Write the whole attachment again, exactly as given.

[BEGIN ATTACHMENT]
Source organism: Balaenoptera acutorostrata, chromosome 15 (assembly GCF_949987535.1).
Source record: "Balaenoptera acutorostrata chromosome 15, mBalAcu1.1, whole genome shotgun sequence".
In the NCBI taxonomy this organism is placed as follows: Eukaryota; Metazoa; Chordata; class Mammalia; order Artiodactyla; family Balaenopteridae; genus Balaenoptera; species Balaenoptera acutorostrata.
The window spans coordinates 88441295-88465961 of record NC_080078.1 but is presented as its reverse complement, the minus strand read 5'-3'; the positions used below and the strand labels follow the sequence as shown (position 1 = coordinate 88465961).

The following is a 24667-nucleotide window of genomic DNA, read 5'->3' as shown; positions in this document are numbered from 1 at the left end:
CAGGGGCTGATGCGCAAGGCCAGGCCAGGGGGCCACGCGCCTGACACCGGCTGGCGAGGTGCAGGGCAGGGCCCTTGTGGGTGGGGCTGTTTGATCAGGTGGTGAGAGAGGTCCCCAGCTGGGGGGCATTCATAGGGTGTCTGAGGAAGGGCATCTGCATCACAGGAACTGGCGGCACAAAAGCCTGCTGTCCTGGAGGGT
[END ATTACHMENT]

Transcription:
Source organism: Balaenoptera acutorostrata, chromosome 15 (assembly GCF_949987535.1).
Source record: "Balaenoptera acutorostrata chromosome 15, mBalAcu1.1, whole genome shotgun sequence".
In the NCBI taxonomy this organism is placed as follows: Eukaryota; Metazoa; Chordata; class Mammalia; order Artiodactyla; family Balaenopteridae; genus Balaenoptera; species Balaenoptera acutorostrata.
The window spans coordinates 88441295-88465961 of record NC_080078.1 but is presented as its reverse complement, the minus strand read 5'-3'; the positions used below and the strand labels follow the sequence as shown (position 1 = coordinate 88465961).

The following is a 24667-nucleotide window of genomic DNA, read 5'->3' as shown; positions in this document are numbered from 1 at the left end:
CAGGGGCTGATGCGCAAGGCCAGGCCAGGGGGCCACGCGCCTGACACCGGCTGGCGAGGTGCAGGGCAGGGCCCTTGTGGGTGGGGCTGTTTGATCAGGTGGTGAGAGAGGTCCCCAGCTGGGGGGCATTCATAGGGTGTCTGAGGAAGGGCATCTGCATCACAGGAACTGGCGGCACAAAAGCCTGCTGTCCTGGAGGGT